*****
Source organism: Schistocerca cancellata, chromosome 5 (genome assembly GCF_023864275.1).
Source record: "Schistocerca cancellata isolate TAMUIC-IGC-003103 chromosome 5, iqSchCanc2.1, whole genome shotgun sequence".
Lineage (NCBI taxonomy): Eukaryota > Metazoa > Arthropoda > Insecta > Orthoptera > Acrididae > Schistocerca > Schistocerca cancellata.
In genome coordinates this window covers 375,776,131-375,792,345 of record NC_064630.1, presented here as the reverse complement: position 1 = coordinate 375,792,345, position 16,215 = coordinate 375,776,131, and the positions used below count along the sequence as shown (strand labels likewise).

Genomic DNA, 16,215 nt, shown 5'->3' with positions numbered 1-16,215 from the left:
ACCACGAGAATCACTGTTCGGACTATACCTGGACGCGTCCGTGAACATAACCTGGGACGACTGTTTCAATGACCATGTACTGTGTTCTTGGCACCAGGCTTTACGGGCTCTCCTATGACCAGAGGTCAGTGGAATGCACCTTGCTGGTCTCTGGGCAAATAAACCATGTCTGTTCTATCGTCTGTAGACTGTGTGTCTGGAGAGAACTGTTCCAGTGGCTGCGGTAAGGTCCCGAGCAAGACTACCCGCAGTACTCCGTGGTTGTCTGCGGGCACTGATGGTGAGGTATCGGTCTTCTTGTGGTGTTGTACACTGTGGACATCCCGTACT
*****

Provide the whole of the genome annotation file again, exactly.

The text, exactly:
Source organism: Schistocerca cancellata, chromosome 5 (genome assembly GCF_023864275.1).
Source record: "Schistocerca cancellata isolate TAMUIC-IGC-003103 chromosome 5, iqSchCanc2.1, whole genome shotgun sequence".
Lineage (NCBI taxonomy): Eukaryota > Metazoa > Arthropoda > Insecta > Orthoptera > Acrididae > Schistocerca > Schistocerca cancellata.
In genome coordinates this window covers 375,776,131-375,792,345 of record NC_064630.1, presented here as the reverse complement: position 1 = coordinate 375,792,345, position 16,215 = coordinate 375,776,131, and the positions used below count along the sequence as shown (strand labels likewise).

Genomic DNA, 16,215 nt, shown 5'->3' with positions numbered 1-16,215 from the left:
ACCACGAGAATCACTGTTCGGACTATACCTGGACGCGTCCGTGAACATAACCTGGGACGACTGTTTCAATGACCATGTACTGTGTTCTTGGCACCAGGCTTTACGGGCTCTCCTATGACCAGAGGTCAGTGGAATGCACCTTGCTGGTCTCTGGGCAAATAAACCATGTCTGTTCTATCGTCTGTAGACTGTGTGTCTGGAGAGAACTGTTCCAGTGGCTGCGGTAAGGTCCCGAGCAAGACTACCCGCAGTACTCCGTGGTTGTCTGCGGGCACTGATGGTGAGGTATCGGTCTTCTTGTGGTGTTGTACACTGTGGACATCCCGTACT